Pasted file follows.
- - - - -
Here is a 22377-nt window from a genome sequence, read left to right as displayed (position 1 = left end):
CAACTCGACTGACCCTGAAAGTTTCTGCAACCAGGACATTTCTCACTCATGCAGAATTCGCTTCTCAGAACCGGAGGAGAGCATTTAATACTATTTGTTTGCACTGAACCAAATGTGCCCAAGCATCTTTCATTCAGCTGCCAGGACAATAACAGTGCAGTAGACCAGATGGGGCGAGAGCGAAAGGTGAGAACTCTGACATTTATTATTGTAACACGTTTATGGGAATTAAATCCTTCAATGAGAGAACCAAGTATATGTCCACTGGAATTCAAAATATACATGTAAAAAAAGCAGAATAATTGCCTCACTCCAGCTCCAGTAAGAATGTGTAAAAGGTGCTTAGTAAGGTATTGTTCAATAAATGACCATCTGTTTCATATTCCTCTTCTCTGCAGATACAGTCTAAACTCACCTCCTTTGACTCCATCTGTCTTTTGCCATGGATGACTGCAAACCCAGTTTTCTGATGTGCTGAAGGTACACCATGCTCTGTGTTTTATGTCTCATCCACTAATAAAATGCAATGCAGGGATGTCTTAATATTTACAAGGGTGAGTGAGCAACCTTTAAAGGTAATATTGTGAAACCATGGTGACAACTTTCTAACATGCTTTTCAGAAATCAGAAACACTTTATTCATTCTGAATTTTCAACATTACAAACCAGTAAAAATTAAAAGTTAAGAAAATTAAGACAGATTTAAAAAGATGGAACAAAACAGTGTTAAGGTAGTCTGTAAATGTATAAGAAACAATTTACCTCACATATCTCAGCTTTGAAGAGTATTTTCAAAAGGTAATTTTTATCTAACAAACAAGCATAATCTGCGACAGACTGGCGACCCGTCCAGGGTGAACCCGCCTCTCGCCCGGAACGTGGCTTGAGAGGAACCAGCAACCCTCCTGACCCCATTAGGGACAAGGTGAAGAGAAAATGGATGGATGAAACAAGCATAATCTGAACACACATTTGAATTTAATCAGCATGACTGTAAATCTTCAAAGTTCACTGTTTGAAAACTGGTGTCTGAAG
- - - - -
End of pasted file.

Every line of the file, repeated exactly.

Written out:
Here is a 22377-nt window from a genome sequence, read left to right as displayed (position 1 = left end):
CAACTCGACTGACCCTGAAAGTTTCTGCAACCAGGACATTTCTCACTCATGCAGAATTCGCTTCTCAGAACCGGAGGAGAGCATTTAATACTATTTGTTTGCACTGAACCAAATGTGCCCAAGCATCTTTCATTCAGCTGCCAGGACAATAACAGTGCAGTAGACCAGATGGGGCGAGAGCGAAAGGTGAGAACTCTGACATTTATTATTGTAACACGTTTATGGGAATTAAATCCTTCAATGAGAGAACCAAGTATATGTCCACTGGAATTCAAAATATACATGTAAAAAAAGCAGAATAATTGCCTCACTCCAGCTCCAGTAAGAATGTGTAAAAGGTGCTTAGTAAGGTATTGTTCAATAAATGACCATCTGTTTCATATTCCTCTTCTCTGCAGATACAGTCTAAACTCACCTCCTTTGACTCCATCTGTCTTTTGCCATGGATGACTGCAAACCCAGTTTTCTGATGTGCTGAAGGTACACCATGCTCTGTGTTTTATGTCTCATCCACTAATAAAATGCAATGCAGGGATGTCTTAATATTTACAAGGGTGAGTGAGCAACCTTTAAAGGTAATATTGTGAAACCATGGTGACAACTTTCTAACATGCTTTTCAGAAATCAGAAACACTTTATTCATTCTGAATTTTCAACATTACAAACCAGTAAAAATTAAAAGTTAAGAAAATTAAGACAGATTTAAAAAGATGGAACAAAACAGTGTTAAGGTAGTCTGTAAATGTATAAGAAACAATTTACCTCACATATCTCAGCTTTGAAGAGTATTTTCAAAAGGTAATTTTTATCTAACAAACAAGCATAATCTGCGACAGACTGGCGACCCGTCCAGGGTGAACCCGCCTCTCGCCCGGAACGTGGCTTGAGAGGAACCAGCAACCCTCCTGACCCCATTAGGGACAAGGTGAAGAGAAAATGGATGGATGAAACAAGCATAATCTGAACACACATTTGAATTTAATCAGCATGACTGTAAATCTTCAAAGTTCACTGTTTGAAAACTGGTGTCTGAAG